Two sentenced for illegally obtaining nearly 50 tons of cheese and more

Published 7:03 am Thursday, March 10, 2022

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BROWNSVILLE, Texas – Two women have been sent to prison following their convictions of conspiracy and committing $1.2 million in food stamp fraud, announced U.S. Attorney Jennifer B. Lowery.

Ana Rioja, 51, Brownsville, and Maria Consuelo de Ureno, a legal permanent resident of Brownsville, 55, pleaded guilty May 12, 2021, to conspiring to commit and committing Supplemental Nutrition Assistance Program (SNAP) fraud.

Today, U.S. District Judge Rolando Olvera Jr. handed Rioja a 30-month term of imprisonment to be immediately followed by one year of supervised release. Ureno received 37 months followed by a three-year-term of supervised release. Ureno could also face loss of her legal status in the United States and removal proceedings following her release from prison. In handing down the prison terms, Judge Olvera ordered Rioja and Ureno to pay $975,401 and $1,284,282.15 in restitution, respectively.

Beginning in February 2016, the investigation revealed Ureno, Rioja and other co-conspirators exchanged SNAP benefits for cash by using a point of sale device at a local meat market Rioja owned. Additionally, authorities discovered Ureno and co-conspirators conducted fraudulent transactions at Sam’s Wholesale Club.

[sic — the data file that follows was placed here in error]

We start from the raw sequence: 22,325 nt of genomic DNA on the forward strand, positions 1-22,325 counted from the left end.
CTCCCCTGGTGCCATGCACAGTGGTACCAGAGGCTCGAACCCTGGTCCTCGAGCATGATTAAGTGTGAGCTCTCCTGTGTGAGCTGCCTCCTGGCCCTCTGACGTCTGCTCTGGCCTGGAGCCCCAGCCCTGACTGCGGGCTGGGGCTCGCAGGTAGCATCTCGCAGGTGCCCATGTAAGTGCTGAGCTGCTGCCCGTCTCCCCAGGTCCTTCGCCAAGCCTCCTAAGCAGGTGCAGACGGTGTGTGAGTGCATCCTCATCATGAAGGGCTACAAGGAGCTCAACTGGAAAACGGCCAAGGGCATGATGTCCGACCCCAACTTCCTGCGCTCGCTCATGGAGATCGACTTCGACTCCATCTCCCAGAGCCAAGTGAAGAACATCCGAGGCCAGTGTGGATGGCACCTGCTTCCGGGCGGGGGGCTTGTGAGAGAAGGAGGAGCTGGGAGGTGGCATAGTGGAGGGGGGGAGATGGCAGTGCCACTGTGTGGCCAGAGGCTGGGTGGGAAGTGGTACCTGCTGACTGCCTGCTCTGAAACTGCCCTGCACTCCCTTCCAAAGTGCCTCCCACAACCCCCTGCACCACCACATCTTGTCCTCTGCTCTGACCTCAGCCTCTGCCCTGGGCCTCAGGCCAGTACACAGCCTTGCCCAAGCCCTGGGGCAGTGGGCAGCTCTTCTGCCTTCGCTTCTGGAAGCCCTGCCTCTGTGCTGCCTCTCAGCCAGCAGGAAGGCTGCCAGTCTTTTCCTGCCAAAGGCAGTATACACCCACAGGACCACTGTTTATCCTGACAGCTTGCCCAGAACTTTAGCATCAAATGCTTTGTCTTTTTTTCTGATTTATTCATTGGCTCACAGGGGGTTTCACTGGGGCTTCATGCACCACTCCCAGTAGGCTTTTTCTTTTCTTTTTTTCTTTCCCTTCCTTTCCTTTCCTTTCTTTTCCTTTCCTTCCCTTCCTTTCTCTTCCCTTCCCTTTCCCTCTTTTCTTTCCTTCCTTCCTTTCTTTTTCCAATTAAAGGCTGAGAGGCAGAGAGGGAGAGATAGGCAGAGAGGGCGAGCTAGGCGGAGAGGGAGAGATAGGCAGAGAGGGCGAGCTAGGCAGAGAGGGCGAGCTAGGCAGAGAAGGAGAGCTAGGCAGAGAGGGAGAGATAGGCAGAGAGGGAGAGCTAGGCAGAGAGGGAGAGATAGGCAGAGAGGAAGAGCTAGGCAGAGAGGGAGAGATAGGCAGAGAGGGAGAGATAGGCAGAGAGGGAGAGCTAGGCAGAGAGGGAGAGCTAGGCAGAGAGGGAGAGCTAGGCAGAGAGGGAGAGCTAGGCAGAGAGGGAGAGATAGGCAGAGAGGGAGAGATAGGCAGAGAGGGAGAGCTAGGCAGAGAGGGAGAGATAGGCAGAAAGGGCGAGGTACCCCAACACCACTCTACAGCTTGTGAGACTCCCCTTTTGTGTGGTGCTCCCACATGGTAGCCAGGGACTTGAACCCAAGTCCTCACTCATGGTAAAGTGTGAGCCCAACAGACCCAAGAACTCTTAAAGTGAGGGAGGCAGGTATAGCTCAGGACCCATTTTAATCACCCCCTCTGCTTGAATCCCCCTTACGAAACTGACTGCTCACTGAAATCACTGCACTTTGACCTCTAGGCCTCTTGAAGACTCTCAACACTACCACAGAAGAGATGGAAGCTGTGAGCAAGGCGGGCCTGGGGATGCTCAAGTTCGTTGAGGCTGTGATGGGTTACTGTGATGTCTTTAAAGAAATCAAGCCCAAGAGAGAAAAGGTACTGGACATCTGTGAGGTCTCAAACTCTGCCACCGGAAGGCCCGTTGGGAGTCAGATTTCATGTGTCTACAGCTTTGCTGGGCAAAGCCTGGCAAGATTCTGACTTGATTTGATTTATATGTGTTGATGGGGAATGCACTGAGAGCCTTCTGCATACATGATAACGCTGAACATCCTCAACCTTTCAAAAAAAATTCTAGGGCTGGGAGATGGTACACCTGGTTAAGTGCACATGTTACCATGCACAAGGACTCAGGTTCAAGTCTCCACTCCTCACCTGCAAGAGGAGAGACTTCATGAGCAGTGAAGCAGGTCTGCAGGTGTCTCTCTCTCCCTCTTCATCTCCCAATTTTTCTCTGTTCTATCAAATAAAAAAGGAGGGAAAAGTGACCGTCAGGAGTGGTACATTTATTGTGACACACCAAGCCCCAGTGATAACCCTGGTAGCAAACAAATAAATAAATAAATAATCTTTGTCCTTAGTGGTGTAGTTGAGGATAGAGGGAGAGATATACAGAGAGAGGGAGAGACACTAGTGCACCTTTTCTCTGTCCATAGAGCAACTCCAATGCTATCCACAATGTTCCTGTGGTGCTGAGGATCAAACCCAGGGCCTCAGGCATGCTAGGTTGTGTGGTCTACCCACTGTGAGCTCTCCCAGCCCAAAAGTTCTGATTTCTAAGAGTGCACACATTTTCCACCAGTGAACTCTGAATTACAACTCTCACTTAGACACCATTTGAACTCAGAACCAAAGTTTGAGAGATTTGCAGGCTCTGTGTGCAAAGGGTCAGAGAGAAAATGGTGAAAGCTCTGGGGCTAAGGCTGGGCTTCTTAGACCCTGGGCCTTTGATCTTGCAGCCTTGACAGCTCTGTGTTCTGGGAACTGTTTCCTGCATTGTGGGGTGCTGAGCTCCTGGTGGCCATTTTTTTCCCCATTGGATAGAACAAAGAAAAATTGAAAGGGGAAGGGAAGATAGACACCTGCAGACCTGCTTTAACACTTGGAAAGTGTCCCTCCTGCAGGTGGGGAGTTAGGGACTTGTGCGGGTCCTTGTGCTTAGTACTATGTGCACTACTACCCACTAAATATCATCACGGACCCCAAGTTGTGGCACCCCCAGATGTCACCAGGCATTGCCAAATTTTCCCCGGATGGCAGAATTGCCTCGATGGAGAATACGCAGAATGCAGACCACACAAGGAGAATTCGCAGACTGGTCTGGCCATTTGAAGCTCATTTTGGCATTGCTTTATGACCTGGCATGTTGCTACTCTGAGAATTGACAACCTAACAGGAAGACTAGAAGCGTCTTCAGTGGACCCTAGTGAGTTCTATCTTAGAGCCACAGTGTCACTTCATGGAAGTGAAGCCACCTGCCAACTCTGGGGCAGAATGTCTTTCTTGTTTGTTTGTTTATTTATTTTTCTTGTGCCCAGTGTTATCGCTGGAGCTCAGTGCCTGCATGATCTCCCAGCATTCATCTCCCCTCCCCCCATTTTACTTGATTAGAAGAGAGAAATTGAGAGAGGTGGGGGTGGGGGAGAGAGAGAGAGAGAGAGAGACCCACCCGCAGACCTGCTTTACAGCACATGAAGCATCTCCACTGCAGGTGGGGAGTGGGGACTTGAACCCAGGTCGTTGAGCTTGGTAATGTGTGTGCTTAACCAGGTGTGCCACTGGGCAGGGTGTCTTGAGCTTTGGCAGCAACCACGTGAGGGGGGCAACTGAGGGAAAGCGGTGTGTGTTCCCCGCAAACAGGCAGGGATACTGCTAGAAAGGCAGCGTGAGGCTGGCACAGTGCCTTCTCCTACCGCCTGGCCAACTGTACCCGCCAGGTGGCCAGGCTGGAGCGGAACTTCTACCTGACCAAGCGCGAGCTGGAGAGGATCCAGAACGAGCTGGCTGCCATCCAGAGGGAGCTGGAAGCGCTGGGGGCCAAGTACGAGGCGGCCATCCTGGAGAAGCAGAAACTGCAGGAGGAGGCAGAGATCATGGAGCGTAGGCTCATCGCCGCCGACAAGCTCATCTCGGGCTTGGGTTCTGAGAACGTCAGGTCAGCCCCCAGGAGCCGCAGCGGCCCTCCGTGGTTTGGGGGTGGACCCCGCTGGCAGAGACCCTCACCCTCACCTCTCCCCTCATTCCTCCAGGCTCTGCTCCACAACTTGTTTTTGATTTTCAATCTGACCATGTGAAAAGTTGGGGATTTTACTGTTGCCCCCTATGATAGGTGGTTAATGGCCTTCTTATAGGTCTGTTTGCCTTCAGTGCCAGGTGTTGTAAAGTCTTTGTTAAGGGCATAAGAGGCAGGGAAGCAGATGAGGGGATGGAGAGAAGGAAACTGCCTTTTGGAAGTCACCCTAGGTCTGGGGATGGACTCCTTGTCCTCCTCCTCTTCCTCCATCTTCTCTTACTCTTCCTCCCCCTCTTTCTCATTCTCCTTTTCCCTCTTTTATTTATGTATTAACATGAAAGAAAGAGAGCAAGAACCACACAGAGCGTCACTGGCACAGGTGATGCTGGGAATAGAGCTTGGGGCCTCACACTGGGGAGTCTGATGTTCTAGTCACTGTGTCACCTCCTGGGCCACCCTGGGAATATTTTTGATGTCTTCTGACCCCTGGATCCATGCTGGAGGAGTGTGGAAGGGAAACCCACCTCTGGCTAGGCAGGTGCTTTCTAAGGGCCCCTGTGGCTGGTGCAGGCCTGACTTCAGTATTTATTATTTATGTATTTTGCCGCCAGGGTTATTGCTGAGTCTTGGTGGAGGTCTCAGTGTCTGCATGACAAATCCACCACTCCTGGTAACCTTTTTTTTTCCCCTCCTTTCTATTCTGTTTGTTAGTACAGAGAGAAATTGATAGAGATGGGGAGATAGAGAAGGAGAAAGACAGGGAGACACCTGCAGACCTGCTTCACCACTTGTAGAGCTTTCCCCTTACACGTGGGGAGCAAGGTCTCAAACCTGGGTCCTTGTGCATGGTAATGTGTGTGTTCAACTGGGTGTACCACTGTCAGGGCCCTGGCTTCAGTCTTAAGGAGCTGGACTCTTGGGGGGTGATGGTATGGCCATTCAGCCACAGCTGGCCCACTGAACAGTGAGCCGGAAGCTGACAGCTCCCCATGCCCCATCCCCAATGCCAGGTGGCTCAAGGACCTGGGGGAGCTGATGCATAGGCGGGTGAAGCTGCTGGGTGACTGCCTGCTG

The investigation discovered 715 fraudulent transactions that were linked to 83 unique SNAP benefit recipients which conspirators redeemed for cash or food. Ureno’s fraudulent purchases totaled to approximately 49.1 tons of American cheese slices, 22.3 tons of pinto beans, 1.6 tons of Folgers coffee, 1.4 tons of instant mashed potatoes and over 5,000 gallons of mayonnaise which she would sell to a partner and transport to Mexico.

Between September 2014 and August 2019, both Rioja and Ureno conducted approximately $1.2 million in fraudulent transactions.

Ureno has been and will remain in custody pending transfer to a U.S. Bureau of Prisons facility to be determined in the near future. Rioja was permitted to remain on bond and voluntarily surrender at a date to be determined in the near future.

Homeland Security Investigations and the Department of Agriculture – Office of Inspector General conducted the investigation. Assistant U.S. Attorneys Ana C. Cano and Jose A. Esquivel prosecuted the case.